I want to edit this post to add that Howard Marshall does an excellent job of relating the story of Lonnie Robertson in a much more coherant and precise way than you can find here. He does this in his book from 2017, "Fiddler's Dream". Recently, John P Williams and Robert Mackey released their "Tribute to Lonnie Robertson EP. John sent me some recordings Lonnie and Thelma Robertson did over in Pittsburg Ks.about a week or two before this. Well, it got me interested in Lonnie Robertson again and I realized it was hard to find on one place information about him. If you hunt around you can find bits and pieces but nothing comprehensive. At least, thats what I thought until I discovered that Howard Marshall did a second installment of his Missouri Fiddling series. In this new book, he starts where he left off and moves from the 20's to the 60's. In light of this excellent work wherein he supplies a detailed biography of Lonnie Robertson and his wife I must refer you there for much more complete information. I strongly recommend this book that was released in 2017. So, I have heavily edited my original effort here because of this book. Lonnie Robertson was one of the Missouri fiddlers I was attracted to right away when I began this blog journey. I really enjoy his playing and from what I read, he was a very influential fiddler in Missouri. He was said to know an incredible number of fiddle tunes and many of those he took to his grave with him. No telling what we lost there. Well, he was and still is very influential both then and now. Lonnie Robertson was born in SW Missouri in Ozark County along the border with Arkansas at Longrun. This is a tiny community that sits on the eastern side of Ozark County. It's a tiny village that's pretty well run down now. Lonnie came from a musical family with his Father and Brothers also playing fiddle. Lonnie left his families Ozark County home for St. Joseph, Mo to work in the meat packing plants there. It was there where he began being exposed to area fiddlers who had a differant style of playing. He also discovered standard tunings which opened up the fiddle for him immensely. Eventually he married his wife Thelma and they went on to become Radio performers across the country moving around a great deal. In doing so he picked up tunes and styles differant that Ozark fiddling and was greatly influences by Missouri Valley and Northern fiddlers such as Uncle Bob Walters. Lonnie and Thelma traveled all over the midwest from Iowa to South Dakota to West Virginia to Virginia and parts inbetween playing music for a living. Like all musicians they had to play what people wanted and at times played other things than fiddle music. They also built a resort in the early 50's near Theodosia near Bull Shoals Reservior called "Lonnie and Thelma's Court" They sold that after a few years and moved to Springfield Mo. I'm not clear yet on the timeline for some key events but for several years he and Thelma played to gether on KWTO (Keep Watching the Ozarks) Radio station there . At another time, Lonnie played for a Pittsburg Ks radio Station as The Lonnie and Roy program. His wife Thelma also sang with and they recorded at least one album out of that which John P Williams was kind enought to share with me recently. On one of the Gordon McCann recordings (01/20/1977 found on the Missouri State University archieves under the Gordon McCann Collection) his wife thelma related that Lonnie "got nervous" when people tried to rush him. He did not like really fast playing. However, he was more than capable of playing fast Ozark tunes when he needed to.Earlier in this recording session, Gordon McCann took note of the Banjo coming into the center of the music and that the tradition was that it was always the fiddle. Well, Lonnie remarked "I don't need no banjo!" "I don't like banjo!","The banjo's are trying to take over!" Steven McDonald described Lonnie as a quiet man. He did not go for all that hyped up fast playing that others did. He wanted the fiddle to take its rightful place as the center of the music with others providing timing. Because Lonnie traveled a great deal, he has many differant influences and contrary to what I once thought is not a strictly Ozark style fiddler. Lonnie did not become well known for his albums except for the "Lonnies Breakdown" album done later in life following coming into contact with Gordon McCann. However, Lonnie recorded a lot of his tunes on his own tape recorder in his kitchen and made his own albums via a vanity record company in Arkansas. Some of these are still available. You can obtain "Lonnies Breakdown" on Amazon and Itunes. Better yet, check out Missouri State fiddlers Band Camp website and buy his albums there. Don't forget John P Williams and Robert Mackey's EP release "A Tribute to Lonnie Robertson". You can find that here I want to credit Howard Marshall's book, "Fiddlers Dream" University of Missouri Press, 2017 for the updated information about Lonnie and Thelma. I also want to thank Charlie Walden for giving me the first Robertson album I ever had a few years back. I've been a big fan of Lonnie since and still am. Check out the Gordon McCann archieves on the Missouri State Library youtube channel.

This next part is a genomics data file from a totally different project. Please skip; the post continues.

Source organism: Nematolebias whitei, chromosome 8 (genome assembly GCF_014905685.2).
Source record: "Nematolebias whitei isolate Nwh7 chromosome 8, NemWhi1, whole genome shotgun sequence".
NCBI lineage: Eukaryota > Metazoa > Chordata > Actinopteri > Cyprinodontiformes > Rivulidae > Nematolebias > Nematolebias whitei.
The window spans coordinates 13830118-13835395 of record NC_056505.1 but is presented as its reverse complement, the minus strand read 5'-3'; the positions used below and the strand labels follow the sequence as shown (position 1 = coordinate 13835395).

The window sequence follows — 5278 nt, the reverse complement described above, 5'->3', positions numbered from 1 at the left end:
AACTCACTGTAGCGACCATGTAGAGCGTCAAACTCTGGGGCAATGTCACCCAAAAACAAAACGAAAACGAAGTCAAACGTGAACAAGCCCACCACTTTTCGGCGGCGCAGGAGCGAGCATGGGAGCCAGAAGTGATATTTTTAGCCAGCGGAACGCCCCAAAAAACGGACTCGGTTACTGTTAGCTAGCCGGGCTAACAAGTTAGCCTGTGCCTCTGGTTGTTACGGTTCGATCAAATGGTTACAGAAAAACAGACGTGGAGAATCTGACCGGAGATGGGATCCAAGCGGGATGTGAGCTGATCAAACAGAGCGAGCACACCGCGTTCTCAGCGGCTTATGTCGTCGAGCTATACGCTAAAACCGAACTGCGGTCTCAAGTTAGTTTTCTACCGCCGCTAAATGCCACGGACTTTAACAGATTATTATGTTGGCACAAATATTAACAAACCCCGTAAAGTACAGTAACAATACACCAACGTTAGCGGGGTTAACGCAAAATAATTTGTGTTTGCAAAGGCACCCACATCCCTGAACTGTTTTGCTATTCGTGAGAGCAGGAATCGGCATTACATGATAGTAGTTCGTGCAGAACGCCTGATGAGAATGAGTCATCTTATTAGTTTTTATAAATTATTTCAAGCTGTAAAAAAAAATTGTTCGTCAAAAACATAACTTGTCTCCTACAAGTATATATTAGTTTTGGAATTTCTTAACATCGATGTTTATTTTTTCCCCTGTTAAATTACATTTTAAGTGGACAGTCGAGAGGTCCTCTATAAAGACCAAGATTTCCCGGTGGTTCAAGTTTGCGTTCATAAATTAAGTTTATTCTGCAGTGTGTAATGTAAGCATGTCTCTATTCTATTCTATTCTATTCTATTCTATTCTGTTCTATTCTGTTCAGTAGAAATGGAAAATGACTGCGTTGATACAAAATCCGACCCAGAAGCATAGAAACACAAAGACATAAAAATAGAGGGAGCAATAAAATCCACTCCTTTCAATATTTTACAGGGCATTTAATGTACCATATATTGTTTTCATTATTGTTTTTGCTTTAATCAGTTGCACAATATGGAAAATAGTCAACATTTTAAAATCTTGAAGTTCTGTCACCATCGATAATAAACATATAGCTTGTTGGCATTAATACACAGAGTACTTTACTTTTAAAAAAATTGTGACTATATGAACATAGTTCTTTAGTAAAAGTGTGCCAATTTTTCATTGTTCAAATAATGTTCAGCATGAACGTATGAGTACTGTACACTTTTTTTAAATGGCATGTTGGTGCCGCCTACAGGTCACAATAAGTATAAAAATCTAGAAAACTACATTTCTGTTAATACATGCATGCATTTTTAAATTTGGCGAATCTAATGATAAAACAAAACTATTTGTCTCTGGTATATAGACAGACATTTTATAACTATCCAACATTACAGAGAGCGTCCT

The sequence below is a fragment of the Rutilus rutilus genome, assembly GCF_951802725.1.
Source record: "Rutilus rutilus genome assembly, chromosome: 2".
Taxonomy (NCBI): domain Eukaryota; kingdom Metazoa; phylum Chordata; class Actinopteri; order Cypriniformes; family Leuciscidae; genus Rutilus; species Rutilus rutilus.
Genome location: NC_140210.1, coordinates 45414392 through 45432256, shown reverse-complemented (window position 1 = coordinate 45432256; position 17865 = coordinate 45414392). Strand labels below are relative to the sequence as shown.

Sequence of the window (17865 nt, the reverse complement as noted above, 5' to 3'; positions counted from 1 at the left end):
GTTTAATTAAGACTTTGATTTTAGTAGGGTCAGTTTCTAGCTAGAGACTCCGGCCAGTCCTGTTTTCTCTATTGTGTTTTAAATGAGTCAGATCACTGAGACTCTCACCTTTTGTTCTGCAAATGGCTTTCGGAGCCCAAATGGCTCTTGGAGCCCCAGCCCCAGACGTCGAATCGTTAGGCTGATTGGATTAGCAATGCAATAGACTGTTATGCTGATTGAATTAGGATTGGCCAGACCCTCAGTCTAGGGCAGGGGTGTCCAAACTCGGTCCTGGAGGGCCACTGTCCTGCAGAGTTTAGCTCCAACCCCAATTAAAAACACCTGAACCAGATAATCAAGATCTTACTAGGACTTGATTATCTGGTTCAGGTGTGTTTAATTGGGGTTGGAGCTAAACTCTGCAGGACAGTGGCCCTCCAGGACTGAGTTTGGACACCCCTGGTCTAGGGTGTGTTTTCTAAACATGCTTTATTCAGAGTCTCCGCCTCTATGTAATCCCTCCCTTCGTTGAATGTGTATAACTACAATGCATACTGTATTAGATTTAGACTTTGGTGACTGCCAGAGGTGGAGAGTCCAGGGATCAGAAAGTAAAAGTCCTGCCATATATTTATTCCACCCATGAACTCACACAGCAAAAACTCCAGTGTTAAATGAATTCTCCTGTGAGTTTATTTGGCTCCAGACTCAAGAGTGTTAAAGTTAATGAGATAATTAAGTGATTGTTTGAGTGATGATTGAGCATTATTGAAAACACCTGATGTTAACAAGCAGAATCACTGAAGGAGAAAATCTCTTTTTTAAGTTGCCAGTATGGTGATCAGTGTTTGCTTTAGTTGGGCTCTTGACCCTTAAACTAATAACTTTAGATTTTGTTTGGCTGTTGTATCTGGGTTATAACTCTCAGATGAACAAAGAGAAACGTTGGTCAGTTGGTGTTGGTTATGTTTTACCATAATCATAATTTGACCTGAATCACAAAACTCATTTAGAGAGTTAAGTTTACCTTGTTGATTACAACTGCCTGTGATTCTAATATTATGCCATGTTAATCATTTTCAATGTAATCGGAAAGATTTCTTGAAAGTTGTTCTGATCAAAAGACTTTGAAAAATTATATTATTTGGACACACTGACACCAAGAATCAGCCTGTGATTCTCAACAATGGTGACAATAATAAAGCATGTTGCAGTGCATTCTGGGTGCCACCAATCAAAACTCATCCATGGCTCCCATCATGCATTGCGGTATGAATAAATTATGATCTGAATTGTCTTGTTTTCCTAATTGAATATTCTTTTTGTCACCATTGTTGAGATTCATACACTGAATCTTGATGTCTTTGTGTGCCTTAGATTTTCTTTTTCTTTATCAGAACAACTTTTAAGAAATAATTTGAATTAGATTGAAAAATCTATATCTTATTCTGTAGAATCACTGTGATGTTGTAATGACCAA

Posted by Kansas Scout at 10:44 PM